Published by The Lawfare Institute
in Cooperation With
On May 20, as expected, the White House formally instructed former White House Counsel Don McGahn to refuse to comply with the House judiciary committee subpoena requiring his appearance and testimony. The legal rationale for his noncompliance, which I explained on Lawfare a few weeks ago, is the executive branch doctrine that close presidential advisers are immune from compelled congressional testimony. But, as explored in depth below, the opinion does not address—nor is it clear from other executive branch precedent—what authority the president has to direct McGahn, now a private citizen, to comply with the executive branch’s legal position. The issue is not going away either. After McGahn did not show up at the hearing, Rep. Jerry Nadler, the committee chairman, issued new subpoenas requiring two other former officials—former communications director Hope Hicks and former Deputy Counsel Anne Donaldson—to testify.
In support of McGahn’s immunity, the Office of Legal Counsel (OLC) released an opinion setting out the executive branch’s position. The opinion largely restates the reasoning provided in a 2014 OLC opinion, which concluded that President Obama’s senior adviser, David Simas, did not have to comply with a congressional subpoena for testimony. As Walter Dellinger, the former head of OLC and acting solicitor general during the Clinton administration, noted, there is “significant exec[utive] branch support” for the McGahn immunity opinion. And Bob Bauer, former White House Counsel to President Obama, wrote that the opinion was “not surprising” and that it “reflects the position that the executive branch has taken over time.” Indeed, the opinion goes to some length to explain that its conclusion is “consistent with nearly 50 years of executive branch precedent” and “has been consistently reaffirmed by administrations of both parties, most recently during the Obama Administration.”
At the same time, as Nadler noted in response to the White House’s letter, the only court to address the executive branch doctrine of immunity resoundingly rejected it, reasoning that “if the Executive’s absolute immunity argument were to prevail, Congress could be left with no recourse to obtain information that is plainly not subject to any colorable claim of executive privilege.” The McGahn opinion does acknowledge the adverse court decision, but, like the 2014 opinion, “respectfully disagree[s]” with the district court. OLC likewise notes that the decision was stayed by the appellate court (a potential sign the appellate court disagreed with the ruling) and that no appellate court has ever had a chance to address the issue.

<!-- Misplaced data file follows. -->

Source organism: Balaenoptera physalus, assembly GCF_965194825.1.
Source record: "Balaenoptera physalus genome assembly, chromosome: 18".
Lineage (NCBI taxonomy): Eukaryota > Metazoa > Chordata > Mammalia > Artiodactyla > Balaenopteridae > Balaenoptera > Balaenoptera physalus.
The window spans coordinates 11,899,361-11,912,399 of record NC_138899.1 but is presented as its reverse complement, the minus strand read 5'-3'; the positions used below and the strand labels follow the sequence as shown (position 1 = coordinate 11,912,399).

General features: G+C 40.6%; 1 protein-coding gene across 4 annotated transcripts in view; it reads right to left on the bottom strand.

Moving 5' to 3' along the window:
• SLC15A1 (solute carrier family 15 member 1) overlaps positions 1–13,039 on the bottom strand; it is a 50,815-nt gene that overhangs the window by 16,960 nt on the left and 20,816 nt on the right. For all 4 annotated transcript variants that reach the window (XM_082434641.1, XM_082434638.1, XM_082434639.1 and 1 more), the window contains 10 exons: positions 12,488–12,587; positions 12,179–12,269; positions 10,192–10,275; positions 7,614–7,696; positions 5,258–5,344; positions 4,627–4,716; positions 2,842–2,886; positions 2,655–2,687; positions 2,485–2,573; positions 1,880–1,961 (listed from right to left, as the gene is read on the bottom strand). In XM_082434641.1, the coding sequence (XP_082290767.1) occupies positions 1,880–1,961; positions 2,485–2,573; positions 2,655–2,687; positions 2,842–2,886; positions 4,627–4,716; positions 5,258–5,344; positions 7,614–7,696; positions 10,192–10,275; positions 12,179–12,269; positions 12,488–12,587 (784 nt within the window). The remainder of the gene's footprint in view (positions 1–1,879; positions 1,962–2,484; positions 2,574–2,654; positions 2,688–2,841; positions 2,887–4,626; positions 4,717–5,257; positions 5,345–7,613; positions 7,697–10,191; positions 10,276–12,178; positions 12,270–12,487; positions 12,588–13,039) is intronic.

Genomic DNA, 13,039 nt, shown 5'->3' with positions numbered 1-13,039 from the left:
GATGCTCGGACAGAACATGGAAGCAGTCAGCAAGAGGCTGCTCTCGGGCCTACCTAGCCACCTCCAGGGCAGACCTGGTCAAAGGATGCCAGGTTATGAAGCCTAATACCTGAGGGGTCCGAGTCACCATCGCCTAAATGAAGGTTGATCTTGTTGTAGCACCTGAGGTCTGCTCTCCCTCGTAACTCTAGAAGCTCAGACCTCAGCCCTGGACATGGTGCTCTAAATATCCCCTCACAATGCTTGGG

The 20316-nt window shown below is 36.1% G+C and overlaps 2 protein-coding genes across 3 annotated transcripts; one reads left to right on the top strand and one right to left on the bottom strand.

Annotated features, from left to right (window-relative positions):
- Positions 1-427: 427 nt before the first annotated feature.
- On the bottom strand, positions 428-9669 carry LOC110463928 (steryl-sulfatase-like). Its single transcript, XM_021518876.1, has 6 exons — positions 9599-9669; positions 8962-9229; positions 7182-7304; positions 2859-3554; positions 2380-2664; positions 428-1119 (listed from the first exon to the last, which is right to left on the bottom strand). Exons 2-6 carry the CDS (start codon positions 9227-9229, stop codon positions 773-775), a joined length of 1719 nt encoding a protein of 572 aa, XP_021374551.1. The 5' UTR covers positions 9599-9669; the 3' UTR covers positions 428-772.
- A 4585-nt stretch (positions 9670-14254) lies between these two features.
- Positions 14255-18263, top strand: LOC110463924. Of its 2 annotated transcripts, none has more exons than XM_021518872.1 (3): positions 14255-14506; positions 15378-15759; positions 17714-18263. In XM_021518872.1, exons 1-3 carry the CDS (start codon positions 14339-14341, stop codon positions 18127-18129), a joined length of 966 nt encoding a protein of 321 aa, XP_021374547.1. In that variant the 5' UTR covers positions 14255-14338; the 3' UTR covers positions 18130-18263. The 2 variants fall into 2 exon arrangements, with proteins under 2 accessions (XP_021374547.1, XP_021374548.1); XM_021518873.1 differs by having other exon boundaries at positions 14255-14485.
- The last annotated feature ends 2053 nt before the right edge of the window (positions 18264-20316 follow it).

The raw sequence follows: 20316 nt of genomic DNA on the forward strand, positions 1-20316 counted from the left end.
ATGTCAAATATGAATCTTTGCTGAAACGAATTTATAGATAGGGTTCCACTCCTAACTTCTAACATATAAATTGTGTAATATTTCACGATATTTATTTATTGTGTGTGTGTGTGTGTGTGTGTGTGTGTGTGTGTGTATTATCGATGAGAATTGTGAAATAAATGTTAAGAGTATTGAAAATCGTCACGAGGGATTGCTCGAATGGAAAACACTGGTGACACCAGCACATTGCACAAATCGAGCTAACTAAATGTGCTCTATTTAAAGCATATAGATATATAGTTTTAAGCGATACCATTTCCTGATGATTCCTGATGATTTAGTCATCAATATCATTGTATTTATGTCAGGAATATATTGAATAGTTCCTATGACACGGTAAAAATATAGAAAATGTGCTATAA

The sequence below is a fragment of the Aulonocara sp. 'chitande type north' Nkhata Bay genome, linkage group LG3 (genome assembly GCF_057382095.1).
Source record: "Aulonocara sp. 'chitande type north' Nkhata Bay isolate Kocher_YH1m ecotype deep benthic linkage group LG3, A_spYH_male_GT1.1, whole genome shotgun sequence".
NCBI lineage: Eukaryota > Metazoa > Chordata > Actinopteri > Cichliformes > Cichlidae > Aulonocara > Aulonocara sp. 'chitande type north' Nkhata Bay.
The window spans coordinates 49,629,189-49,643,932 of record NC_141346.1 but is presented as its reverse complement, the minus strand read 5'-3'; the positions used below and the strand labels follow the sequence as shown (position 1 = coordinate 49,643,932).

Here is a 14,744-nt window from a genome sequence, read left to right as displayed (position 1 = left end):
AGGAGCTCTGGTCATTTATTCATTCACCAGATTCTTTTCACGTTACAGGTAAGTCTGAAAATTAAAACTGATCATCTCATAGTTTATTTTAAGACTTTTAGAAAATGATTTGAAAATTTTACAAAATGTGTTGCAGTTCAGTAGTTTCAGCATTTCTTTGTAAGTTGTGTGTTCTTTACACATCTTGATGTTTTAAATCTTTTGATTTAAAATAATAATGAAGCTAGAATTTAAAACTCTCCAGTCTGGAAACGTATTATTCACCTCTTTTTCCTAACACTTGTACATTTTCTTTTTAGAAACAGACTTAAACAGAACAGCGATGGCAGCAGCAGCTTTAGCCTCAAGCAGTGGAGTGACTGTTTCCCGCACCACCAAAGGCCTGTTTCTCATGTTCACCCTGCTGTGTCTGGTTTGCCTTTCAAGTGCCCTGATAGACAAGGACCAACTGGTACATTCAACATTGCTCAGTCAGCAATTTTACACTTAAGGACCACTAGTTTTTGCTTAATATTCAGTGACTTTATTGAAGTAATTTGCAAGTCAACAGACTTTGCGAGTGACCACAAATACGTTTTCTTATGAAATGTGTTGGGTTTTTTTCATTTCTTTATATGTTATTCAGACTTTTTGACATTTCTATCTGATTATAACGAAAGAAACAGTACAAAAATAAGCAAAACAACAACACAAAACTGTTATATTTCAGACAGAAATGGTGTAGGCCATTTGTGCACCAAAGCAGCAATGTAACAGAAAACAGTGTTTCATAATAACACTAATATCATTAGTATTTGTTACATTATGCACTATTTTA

The merits of the immunity doctrine are thus largely unsettled and reflect a long-standing disagreement between the executive branch and Congress. Given the existing judicial opinion, a comprehensive analysis written by a well-respected judge, the administration likely faces long odds of prevailing in court—particularly on its claim that the immunity is absolute and cannot be undermined or outweighed by countervailing congressional interests or by evidence of wrongdoing. But judicial resolution may take some time, a refrain that should be familiar to anyone paying attention to the various oversight disputes.
The McGahn opinion also concludes that McGahn’s status as a former counsel does not alter the immunity analysis, finding “no material distinction between the compelled congressional testimony of current and former senior advisers to the President.” For that conclusion, there is significantly less historical support. The only formal published precedent is a relatively short three-page 2007 OLC opinion concluding that Harriet Miers, former counsel to President George W. Bush, was immune from compelled testimony about the firing of U.S. attorneys. In his ruling rejecting the opinion’s analysis, the district court judge called the opinion “conclusory and recursive” and “hastily issued,” contrasting it with OLC opinions relating to executive privilege issued during the Reagan administration, which the judge characterized as “exhaustive efforts of sophisticated legal reasoning, bolstered by extensive citation to judicial authority.”